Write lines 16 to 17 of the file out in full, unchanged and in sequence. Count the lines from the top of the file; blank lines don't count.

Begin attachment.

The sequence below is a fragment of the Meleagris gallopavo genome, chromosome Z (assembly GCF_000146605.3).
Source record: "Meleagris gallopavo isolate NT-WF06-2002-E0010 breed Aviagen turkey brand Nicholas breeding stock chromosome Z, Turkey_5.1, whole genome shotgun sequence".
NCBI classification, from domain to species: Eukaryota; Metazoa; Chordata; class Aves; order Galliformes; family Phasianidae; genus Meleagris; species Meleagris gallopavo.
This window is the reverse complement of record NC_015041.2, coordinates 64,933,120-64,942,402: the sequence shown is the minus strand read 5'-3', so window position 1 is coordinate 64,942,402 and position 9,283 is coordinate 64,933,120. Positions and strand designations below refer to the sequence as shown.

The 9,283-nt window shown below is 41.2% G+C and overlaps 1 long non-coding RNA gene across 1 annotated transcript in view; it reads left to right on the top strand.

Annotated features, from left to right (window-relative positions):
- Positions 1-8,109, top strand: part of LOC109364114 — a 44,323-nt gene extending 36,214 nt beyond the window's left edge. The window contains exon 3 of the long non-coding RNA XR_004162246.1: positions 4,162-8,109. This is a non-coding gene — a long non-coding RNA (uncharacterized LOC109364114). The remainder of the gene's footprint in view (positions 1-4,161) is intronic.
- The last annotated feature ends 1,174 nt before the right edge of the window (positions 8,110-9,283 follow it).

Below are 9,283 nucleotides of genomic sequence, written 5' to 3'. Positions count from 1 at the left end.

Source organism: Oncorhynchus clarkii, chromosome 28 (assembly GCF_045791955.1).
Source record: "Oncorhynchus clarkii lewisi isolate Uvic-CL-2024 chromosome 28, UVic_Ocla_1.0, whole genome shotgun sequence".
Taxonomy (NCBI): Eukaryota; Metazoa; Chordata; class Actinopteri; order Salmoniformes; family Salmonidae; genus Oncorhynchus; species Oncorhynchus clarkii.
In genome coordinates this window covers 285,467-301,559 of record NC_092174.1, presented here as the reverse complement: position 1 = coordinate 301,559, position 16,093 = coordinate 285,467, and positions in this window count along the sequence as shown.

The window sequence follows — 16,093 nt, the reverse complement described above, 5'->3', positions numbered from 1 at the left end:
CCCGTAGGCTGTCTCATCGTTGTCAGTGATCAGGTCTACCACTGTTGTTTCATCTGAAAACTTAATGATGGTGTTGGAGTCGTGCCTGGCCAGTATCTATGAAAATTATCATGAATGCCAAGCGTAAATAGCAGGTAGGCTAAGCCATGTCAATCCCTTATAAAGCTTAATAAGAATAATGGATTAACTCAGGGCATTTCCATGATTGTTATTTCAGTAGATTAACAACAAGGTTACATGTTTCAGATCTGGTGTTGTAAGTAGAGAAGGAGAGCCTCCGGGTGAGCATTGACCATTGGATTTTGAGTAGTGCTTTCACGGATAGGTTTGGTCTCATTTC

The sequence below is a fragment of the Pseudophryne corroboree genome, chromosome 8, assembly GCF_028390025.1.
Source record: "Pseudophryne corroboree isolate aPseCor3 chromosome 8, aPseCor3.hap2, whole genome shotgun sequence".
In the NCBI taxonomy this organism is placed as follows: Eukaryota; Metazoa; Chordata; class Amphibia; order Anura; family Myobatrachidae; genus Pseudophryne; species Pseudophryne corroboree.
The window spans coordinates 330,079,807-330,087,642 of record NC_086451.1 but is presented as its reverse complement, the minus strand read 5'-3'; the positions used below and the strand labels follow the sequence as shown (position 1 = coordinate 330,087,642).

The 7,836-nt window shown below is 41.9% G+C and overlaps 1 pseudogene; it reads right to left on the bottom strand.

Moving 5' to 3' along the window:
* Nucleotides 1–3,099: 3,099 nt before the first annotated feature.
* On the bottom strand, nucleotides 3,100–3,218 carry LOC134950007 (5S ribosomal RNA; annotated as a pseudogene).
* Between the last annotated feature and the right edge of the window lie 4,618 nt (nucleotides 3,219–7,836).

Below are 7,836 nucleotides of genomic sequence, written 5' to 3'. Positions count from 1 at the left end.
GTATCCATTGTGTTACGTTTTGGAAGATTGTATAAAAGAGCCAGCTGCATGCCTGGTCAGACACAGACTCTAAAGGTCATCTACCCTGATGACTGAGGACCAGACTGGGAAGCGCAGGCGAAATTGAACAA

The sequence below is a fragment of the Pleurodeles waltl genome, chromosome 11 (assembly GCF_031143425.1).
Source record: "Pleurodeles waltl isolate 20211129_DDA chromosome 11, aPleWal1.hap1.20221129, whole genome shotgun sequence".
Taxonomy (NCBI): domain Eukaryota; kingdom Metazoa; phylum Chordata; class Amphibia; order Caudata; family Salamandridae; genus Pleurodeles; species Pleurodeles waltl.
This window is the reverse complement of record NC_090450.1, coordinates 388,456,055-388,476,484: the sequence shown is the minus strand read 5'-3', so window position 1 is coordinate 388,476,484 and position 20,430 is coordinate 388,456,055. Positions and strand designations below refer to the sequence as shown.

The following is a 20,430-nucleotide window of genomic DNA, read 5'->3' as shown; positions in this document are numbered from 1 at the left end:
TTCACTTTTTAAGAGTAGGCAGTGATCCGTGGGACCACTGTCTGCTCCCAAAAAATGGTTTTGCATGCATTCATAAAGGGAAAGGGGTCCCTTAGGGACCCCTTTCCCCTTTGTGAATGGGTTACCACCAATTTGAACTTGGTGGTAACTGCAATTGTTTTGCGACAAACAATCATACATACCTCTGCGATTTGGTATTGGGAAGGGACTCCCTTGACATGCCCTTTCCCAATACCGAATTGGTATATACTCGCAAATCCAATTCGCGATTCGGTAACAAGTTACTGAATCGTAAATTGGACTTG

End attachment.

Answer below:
The sequence below is a fragment of the Pseudophryne corroboree genome, chromosome 8, assembly GCF_028390025.1.
Source record: "Pseudophryne corroboree isolate aPseCor3 chromosome 8, aPseCor3.hap2, whole genome shotgun sequence".